- U.S. greenlights Norwegian Air flights in blow to U.S. industry
- Dustin Johnson, Hideki Matsuyama tied for lead in Bahamas
- Trump speaks with Taiwan leader, risking Chinese anger
- U.S. president-elect, in break with practice, speaks to Taiwan's leader
- Political donor pleads guilty to investment fraud scheme
- Jury Finds Teen Not Guilty Of 1st-Degree Murder In Bowers Case
- Oxford University students dress as Santa Claus for drunken night out
- How Ed Sheeran has become loved by all A-List celebrities
- Colombian plane crash survivor cal out into the darkness for his work colleagues
- Jury deadlocked in white South Carolina cop's trial for shooting death of Walter Scott
More from Female
- Lincolnshire Mother spends £1,300 on dimpleplasty to get a smile like her son's
- Woman born without a VAGINA has life-changing surgery to allow her to have sex
- Fans call for Prince Harry to date pop star Rihanna after pair meet in Barbados
- The most impressive Christmas gifts for babies and toddlers from £25
- Hilarious moment a guilty Staffie puppy admits she's EATEN a pair of £625 Louboutin heels
Songstress Azealia Banks is no stranger to controversy.
After she burst onto the music scene with her crude lyrics and her Dazed and Confused album cover was banned in seven countries because it featured a blown-up condom, it instantaneously became clear that the New Yorker isn't one to bite her tongue.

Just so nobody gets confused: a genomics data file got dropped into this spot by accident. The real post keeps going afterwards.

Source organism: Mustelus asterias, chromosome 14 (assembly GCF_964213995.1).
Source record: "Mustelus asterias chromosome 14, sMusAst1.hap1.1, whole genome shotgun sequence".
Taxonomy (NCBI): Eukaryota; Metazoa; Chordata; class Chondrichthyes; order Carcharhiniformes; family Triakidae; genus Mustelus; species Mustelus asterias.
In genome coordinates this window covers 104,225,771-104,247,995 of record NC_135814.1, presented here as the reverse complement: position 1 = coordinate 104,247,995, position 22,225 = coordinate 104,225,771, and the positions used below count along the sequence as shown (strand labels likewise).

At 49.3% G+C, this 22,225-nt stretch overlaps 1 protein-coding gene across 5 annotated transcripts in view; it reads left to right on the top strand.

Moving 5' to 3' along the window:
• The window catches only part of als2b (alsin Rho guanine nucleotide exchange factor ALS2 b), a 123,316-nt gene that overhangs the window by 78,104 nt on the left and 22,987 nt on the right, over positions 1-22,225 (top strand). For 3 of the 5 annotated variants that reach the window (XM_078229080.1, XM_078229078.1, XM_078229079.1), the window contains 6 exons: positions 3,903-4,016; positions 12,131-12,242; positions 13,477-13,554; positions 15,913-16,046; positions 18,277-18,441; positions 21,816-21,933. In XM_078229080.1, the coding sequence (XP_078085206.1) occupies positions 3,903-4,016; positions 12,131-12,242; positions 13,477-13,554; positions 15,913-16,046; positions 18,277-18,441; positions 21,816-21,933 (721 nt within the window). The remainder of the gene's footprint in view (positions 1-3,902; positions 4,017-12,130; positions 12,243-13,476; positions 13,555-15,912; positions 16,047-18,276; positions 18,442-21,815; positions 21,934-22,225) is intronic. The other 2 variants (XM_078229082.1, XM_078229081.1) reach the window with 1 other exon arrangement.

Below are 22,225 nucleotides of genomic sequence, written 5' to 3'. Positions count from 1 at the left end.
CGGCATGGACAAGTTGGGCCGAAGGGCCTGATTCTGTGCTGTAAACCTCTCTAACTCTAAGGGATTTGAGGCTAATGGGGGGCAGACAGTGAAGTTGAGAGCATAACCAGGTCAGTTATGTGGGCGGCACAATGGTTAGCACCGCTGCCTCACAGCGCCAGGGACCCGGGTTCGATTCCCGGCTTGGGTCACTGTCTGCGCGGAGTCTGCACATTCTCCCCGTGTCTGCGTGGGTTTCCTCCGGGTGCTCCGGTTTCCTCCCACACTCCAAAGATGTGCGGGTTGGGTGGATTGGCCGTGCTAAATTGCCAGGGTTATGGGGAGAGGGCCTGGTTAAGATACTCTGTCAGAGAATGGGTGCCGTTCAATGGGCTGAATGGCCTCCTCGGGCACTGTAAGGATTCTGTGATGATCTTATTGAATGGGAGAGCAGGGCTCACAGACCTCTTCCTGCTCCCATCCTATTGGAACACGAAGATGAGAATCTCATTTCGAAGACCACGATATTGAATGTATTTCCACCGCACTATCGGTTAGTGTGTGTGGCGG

And the 21-year-old Harlem rapper didn't hold back when it came to Dolce & Gabbana. The star tweeted that she is 'definitely boycotting' Dolce & Gabbana for the 'corny, racist' imagery in their spring 2013 collection.
The Italian fashion house raised some eyebrows when they sent an army of all-white models down the runway donning controversial earrings featuring dark-skinned women wearing burlap dresses and plantation-era cornucopias.
'Whoever designed that racist ass Dolce and Gabanna collection needs a swift kick in the mouth and a big d--- up the ass,' she tweeted on Saturday.
'I really hate when people do corny, racist things then try to justify it as "art. It's all just really unnecessary. the clothes in the collection were fine without all the "black mammie" imagery' she added.
Dolce & Gabbana representatives said that the imagery used is said to be inspired by their Sicilian roots.